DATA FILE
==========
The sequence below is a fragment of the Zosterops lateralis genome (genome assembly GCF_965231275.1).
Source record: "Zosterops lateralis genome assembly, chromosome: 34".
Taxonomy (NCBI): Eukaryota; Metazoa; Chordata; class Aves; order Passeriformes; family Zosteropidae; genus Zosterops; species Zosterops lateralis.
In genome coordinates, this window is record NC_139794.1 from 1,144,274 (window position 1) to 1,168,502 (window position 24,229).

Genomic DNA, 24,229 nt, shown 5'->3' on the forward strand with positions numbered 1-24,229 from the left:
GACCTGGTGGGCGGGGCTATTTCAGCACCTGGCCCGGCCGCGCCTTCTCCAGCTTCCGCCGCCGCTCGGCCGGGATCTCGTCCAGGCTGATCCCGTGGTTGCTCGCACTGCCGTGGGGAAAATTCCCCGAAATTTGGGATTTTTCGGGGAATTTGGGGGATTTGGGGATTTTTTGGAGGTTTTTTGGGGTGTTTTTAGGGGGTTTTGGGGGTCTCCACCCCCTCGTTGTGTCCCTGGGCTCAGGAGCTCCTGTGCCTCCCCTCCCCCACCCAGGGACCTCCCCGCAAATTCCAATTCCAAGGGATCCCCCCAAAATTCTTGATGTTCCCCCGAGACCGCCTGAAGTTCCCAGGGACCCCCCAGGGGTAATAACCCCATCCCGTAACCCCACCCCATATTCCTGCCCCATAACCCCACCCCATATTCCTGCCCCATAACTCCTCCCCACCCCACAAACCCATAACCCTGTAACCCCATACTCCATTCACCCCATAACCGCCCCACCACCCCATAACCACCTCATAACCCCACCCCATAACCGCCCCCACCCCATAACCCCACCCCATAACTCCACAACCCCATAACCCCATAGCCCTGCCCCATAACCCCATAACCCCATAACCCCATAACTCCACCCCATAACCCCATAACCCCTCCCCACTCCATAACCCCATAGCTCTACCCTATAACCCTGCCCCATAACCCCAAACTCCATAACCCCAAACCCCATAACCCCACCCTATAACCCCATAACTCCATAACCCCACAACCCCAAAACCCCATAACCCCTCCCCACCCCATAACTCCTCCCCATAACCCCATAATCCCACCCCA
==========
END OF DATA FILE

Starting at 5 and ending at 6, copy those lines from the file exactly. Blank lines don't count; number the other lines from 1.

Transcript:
Genomic DNA, 24,229 nt, shown 5'->3' on the forward strand with positions numbered 1-24,229 from the left:
GACCTGGTGGGCGGGGCTATTTCAGCACCTGGCCCGGCCGCGCCTTCTCCAGCTTCCGCCGCCGCTCGGCCGGGATCTCGTCCAGGCTGATCCCGTGGTTGCTCGCACTGCCGTGGGGAAAATTCCCCGAAATTTGGGATTTTTCGGGGAATTTGGGGGATTTGGGGATTTTTTGGAGGTTTTTTGGGGTGTTTTTAGGGGGTTTTGGGGGTCTCCACCCCCTCGTTGTGTCCCTGGGCTCAGGAGCTCCTGTGCCTCCCCTCCCCCACCCAGGGACCTCCCCGCAAATTCCAATTCCAAGGGATCCCCCCAAAATTCTTGATGTTCCCCCGAGACCGCCTGAAGTTCCCAGGGACCCCCCAGGGGTAATAACCCCATCCCGTAACCCCACCCCATATTCCTGCCCCATAACCCCACCCCATATTCCTGCCCCATAACTCCTCCCCACCCCACAAACCCATAACCCTGTAACCCCATACTCCATTCACCCCATAACCGCCCCACCACCCCATAACCACCTCATAACCCCACCCCATAACCGCCCCCACCCCATAACCCCACCCCATAACTCCACAACCCCATAACCCCATAGCCCTGCCCCATAACCCCATAACCCCATAACCCCATAACTCCACCCCATAACCCCATAACCCCTCCCCACTCCATAACCCCATAGCTCTACCCTATAACCCTGCCCCATAACCCCAAACTCCATAACCCCAAACCCCATAACCCCACCCTATAACCCCATAACTCCATAACCCCACAACCCCAAAACCCCATAACCCCTCCCCACCCCATAACTCCTCCCCATAACCCCATAATCCCACCCCA